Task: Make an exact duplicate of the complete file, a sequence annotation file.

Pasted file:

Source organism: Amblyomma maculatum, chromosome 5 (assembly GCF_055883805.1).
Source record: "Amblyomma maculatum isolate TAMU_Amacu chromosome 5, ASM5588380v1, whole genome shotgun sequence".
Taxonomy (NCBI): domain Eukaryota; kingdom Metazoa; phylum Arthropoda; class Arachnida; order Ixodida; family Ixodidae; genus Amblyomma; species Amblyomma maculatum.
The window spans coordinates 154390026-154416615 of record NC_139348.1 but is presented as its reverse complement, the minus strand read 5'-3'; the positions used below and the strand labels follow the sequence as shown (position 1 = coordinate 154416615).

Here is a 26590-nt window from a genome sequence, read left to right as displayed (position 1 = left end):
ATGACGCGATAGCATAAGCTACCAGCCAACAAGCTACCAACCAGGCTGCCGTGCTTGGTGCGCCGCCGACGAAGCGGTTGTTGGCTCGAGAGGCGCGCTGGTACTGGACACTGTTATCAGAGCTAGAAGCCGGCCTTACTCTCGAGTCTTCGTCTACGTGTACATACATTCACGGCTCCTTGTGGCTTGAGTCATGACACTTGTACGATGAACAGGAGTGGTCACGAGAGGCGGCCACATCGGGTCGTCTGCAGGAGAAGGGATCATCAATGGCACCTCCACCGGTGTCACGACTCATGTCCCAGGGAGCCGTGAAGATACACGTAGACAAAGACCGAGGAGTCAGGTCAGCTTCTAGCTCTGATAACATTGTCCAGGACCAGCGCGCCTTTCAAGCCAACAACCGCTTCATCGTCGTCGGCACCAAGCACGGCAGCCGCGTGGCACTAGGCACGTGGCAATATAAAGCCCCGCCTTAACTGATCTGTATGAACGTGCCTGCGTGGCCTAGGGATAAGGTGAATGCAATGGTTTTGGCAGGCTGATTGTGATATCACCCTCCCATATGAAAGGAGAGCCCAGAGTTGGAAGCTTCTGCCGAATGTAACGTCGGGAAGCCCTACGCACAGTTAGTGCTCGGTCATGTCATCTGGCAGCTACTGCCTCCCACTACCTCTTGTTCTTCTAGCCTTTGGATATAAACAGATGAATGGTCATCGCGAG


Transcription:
Source organism: Amblyomma maculatum, chromosome 5 (assembly GCF_055883805.1).
Source record: "Amblyomma maculatum isolate TAMU_Amacu chromosome 5, ASM5588380v1, whole genome shotgun sequence".
Taxonomy (NCBI): domain Eukaryota; kingdom Metazoa; phylum Arthropoda; class Arachnida; order Ixodida; family Ixodidae; genus Amblyomma; species Amblyomma maculatum.
The window spans coordinates 154390026-154416615 of record NC_139348.1 but is presented as its reverse complement, the minus strand read 5'-3'; the positions used below and the strand labels follow the sequence as shown (position 1 = coordinate 154416615).

Here is a 26590-nt window from a genome sequence, read left to right as displayed (position 1 = left end):
ATGACGCGATAGCATAAGCTACCAGCCAACAAGCTACCAACCAGGCTGCCGTGCTTGGTGCGCCGCCGACGAAGCGGTTGTTGGCTCGAGAGGCGCGCTGGTACTGGACACTGTTATCAGAGCTAGAAGCCGGCCTTACTCTCGAGTCTTCGTCTACGTGTACATACATTCACGGCTCCTTGTGGCTTGAGTCATGACACTTGTACGATGAACAGGAGTGGTCACGAGAGGCGGCCACATCGGGTCGTCTGCAGGAGAAGGGATCATCAATGGCACCTCCACCGGTGTCACGACTCATGTCCCAGGGAGCCGTGAAGATACACGTAGACAAAGACCGAGGAGTCAGGTCAGCTTCTAGCTCTGATAACATTGTCCAGGACCAGCGCGCCTTTCAAGCCAACAACCGCTTCATCGTCGTCGGCACCAAGCACGGCAGCCGCGTGGCACTAGGCACGTGGCAATATAAAGCCCCGCCTTAACTGATCTGTATGAACGTGCCTGCGTGGCCTAGGGATAAGGTGAATGCAATGGTTTTGGCAGGCTGATTGTGATATCACCCTCCCATATGAAAGGAGAGCCCAGAGTTGGAAGCTTCTGCCGAATGTAACGTCGGGAAGCCCTACGCACAGTTAGTGCTCGGTCATGTCATCTGGCAGCTACTGCCTCCCACTACCTCTTGTTCTTCTAGCCTTTGGATATAAACAGATGAATGGTCATCGCGAG